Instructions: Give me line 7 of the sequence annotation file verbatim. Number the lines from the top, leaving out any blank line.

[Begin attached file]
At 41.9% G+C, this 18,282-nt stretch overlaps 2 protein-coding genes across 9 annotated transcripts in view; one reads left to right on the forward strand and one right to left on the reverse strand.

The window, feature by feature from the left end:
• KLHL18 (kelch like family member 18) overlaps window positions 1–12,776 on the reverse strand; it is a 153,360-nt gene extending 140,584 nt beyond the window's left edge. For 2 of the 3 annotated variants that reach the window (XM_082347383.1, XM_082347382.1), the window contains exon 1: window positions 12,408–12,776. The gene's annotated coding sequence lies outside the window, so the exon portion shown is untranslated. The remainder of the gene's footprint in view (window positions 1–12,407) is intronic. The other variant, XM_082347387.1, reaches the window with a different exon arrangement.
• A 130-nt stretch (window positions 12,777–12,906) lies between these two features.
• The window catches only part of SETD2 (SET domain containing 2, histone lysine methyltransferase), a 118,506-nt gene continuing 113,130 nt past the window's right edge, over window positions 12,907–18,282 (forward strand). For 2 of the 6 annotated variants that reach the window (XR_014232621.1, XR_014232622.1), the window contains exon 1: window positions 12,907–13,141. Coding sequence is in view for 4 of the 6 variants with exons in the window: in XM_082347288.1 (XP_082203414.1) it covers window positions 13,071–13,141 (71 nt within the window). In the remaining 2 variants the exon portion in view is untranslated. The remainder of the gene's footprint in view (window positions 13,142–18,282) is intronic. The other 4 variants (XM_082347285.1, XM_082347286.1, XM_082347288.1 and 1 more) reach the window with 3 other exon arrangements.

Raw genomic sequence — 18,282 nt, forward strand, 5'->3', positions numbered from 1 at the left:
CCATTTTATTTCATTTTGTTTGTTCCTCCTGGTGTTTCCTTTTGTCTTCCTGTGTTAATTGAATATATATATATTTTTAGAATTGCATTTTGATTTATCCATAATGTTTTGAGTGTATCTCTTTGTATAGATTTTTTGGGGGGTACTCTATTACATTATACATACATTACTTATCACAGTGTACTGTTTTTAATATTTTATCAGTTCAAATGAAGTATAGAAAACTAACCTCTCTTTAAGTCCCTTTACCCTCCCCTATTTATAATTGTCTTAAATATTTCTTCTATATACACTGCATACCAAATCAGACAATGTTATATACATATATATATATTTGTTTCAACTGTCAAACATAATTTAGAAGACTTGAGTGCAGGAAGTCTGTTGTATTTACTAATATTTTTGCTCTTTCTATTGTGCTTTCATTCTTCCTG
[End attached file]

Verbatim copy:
CCATTTTATTTCATTTTGTTTGTTCCTCCTGGTGTTTCCTTTTGTCTTCCTGTGTTAATTGAATATATATATATTTTTAGAATTGCATTTTGATTTATCCATAATGTTTTGAGTGTATCTCTTTGTATAGATTTTTTGGGGGGTACTCTATTACATTATACATACATTACTTATCACAGTGTACTGTTTTTAATATTTTATCAGTTCAAATGAAGTATAGAAAACTAACCTCTCTTTAAGTCCCTTTACCCTCCCCTATTTATAATTGTCTTAAATATTTCTTCTATATACACTGCATACCAAATCAGACAATGTTATATACATATATATATATTTGTTTCAACTGTCAAACATAATTTAGAAGACTTGAGTGCAGGAAGTCTGTTGTATTTACTAATATTTTTGCTCTTTCTATTGTGCTTTCATTCTTCCTG